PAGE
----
Thank you so much for such a thorough explanation on this topic. I learned the usual rules of sentence structure and grew frustrated when I was met with so many exception. It’s starting to make so much more sense to me now and explain all the exception I’ve encountered.

michele
michele
1 year ago

Oh my goodness, this sure explains why I (a native English speaker) feels so backwards reading German. How will I ever get used to the Head-last order!

Eldar
Eldar
2 years ago

Hey Emanuel, another awesome post. Just a minor error i noticed, you should flip the order of the two “I was tired in the office” examples to match the order of the equivalent German examples above. Greetings from California!

Yup
Yup
2 years ago

So my german life was a lie. I always thought that the general order for stuff (no noun or verb) is unless one is in first place

Time, manner, place, akk obj, dative obj (unless pronoun), verb seperable part. I was like right. This.

I never knew you could swap them or that thier instances where it needs to be swapped or swapping may cause word order struggle. So to check I got the post.

The tension part still confuses me though, really do. The last few sentences with the Freunde and gf especially. The bread instead of a bread. Mabye part 3 holds all the keys ;)

Here is a test of my understanding, it will belong so bear with me

1) Ich esse Im Hause einen Apfel (normal sentence)

1a) ich esse einen Apfel im Hause ( Help tension ), 1b and 1c, 1d will save the day

1b) ich esse den Apfel im Haus

1c) Ich esse einen Apfel Im Hause,aber keine Kartoffel

1d) Ich esse Im Haus den Apfel ( You destroyed it again 1d)

1e – a question) With reference to eating, if included an element of time, would it be equally relevent to the loction and swapping their order wont change a thing or cause tension?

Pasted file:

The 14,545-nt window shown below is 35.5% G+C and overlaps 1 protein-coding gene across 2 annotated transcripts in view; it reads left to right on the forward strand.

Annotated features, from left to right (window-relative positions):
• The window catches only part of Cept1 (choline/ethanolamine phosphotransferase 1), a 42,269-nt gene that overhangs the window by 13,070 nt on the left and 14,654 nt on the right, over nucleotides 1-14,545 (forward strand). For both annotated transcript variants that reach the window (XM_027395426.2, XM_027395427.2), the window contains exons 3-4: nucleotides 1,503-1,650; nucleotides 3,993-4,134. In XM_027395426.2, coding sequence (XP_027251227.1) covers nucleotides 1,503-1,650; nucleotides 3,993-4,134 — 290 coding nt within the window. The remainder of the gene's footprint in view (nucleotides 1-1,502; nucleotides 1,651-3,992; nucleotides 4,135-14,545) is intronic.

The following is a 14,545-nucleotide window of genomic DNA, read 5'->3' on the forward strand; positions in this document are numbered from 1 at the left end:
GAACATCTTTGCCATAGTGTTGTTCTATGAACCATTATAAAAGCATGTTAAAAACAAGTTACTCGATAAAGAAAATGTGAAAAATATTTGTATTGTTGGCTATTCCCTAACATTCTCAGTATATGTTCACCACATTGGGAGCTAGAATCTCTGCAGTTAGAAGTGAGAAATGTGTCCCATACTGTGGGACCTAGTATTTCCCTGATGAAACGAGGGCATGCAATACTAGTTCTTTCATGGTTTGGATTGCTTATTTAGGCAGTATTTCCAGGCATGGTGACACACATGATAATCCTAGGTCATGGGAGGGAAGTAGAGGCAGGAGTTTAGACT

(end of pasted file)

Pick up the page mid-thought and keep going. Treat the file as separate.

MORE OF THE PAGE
I dont know what “Zum Frühstück” would count as. Time?

2) Ich schlafe um 7 uhr auf einem Bauernhof (okay)

2a) Ich schlafe auf einem Bauernhof um 7 uhr (not okay)

2b) Ich schlafe auf dem Bauernhof um 7 uhr und nicht Im Haus. (okay)

2c)Ich schlafe auf dem Bauernhof um 7 uhr (okay)

2d) Ich schlafe um 7 uhr auf dem Bauernhof (not okay)

3) General notes and questions

3a) if there is a tension, the sentence is still correct but wierd?

3b) Look forward to an equell painfully long comment on part 3 ;)

Yup
Yup
2 years ago
Reply to  Yup

This sentence is from your Sentence structure explained post. Did we chose me mir here first since it’s a personal pronoun?

Gestern hat mir Maria ein Buch gekauft.

Yup
Yup
2 years ago
Reply to  Emanuel

I suppose the reseon that all sentences in 2-series are that both time and location are very relevant while 1-series has more tension since “What” is much more relevant to “Essen” than “where”

Dankeschön

shauser31416
shauser31416
2 years ago
Reply to  Yup

Wunderbar explanation and examples. I came over from your 2019 advent calendar to read this. I find it amusing that rule-loving Germans do not have actual rules for word order. :)

Hans
Hans
3 years ago

Hallo Emmanuel,
ich habe einige Fragen von meine Übungen, die ich noch nicht klar finde. Es sind die Lösungen :
1. Sie hat gestern ihre Tasche im Zug vergessen.
2. Er brachte mir den geliehenen Mantel ins Hotel.
3. Der Gast überreichte der Dame des Hauses einen Blumenstrauß an der Wohnungstür.
4. Die junge Frau gab ihrem Mann zum Abschied einen Kuss an der Autotür.
5. Die Versammelten verurteilen einstimmig den Einmarsch fremder Truppen in ein ünabhängiges Land.
6. Du hast mir diese Geschichte schon gestern in der Mensa erzählt.
Warum ist die Position von ‘Lokal’ immer am Ende und nach dem Akkusativ-Objekt?

Hans
Hans
3 years ago
Reply to  Emanuel

Nein, Meine Lehrerin hat mir das gegeben. Das verwirrt uns sehr. Sie hat uns TeKaMoLo unterrichtet, aber gleich danach hat sie diesen Übungen gegeben.

Wie kann man wissen, dass der Ort relevanteste Information In Beispiel 1 ist? Wenn ich “vergessen” sage, soll man “was” fragen, nicht “wo”.